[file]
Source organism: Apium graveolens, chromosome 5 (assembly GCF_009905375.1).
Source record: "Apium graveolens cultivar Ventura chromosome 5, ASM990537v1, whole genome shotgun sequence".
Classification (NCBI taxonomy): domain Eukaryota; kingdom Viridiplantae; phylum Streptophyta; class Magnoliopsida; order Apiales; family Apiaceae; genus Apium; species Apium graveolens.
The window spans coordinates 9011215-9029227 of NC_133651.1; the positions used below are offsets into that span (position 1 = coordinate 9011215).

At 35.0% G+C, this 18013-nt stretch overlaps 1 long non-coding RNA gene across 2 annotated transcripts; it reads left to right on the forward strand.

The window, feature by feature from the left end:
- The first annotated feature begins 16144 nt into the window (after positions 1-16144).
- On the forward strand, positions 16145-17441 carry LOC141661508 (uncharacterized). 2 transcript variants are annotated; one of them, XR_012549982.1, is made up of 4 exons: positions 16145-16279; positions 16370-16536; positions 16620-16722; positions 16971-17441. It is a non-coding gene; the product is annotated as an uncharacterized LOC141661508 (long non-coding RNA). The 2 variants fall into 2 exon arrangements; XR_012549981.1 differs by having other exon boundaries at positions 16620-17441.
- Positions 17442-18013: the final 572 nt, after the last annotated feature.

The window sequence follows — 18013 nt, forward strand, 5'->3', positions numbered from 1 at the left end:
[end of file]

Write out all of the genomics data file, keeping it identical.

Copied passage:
Source organism: Apium graveolens, chromosome 5 (assembly GCF_009905375.1).
Source record: "Apium graveolens cultivar Ventura chromosome 5, ASM990537v1, whole genome shotgun sequence".
Classification (NCBI taxonomy): domain Eukaryota; kingdom Viridiplantae; phylum Streptophyta; class Magnoliopsida; order Apiales; family Apiaceae; genus Apium; species Apium graveolens.
The window spans coordinates 9011215-9029227 of NC_133651.1; the positions used below are offsets into that span (position 1 = coordinate 9011215).

At 35.0% G+C, this 18013-nt stretch overlaps 1 long non-coding RNA gene across 2 annotated transcripts; it reads left to right on the forward strand.

The window, feature by feature from the left end:
- The first annotated feature begins 16144 nt into the window (after positions 1-16144).
- On the forward strand, positions 16145-17441 carry LOC141661508 (uncharacterized). 2 transcript variants are annotated; one of them, XR_012549982.1, is made up of 4 exons: positions 16145-16279; positions 16370-16536; positions 16620-16722; positions 16971-17441. It is a non-coding gene; the product is annotated as an uncharacterized LOC141661508 (long non-coding RNA). The 2 variants fall into 2 exon arrangements; XR_012549981.1 differs by having other exon boundaries at positions 16620-17441.
- Positions 17442-18013: the final 572 nt, after the last annotated feature.

The window sequence follows — 18013 nt, forward strand, 5'->3', positions numbered from 1 at the left end: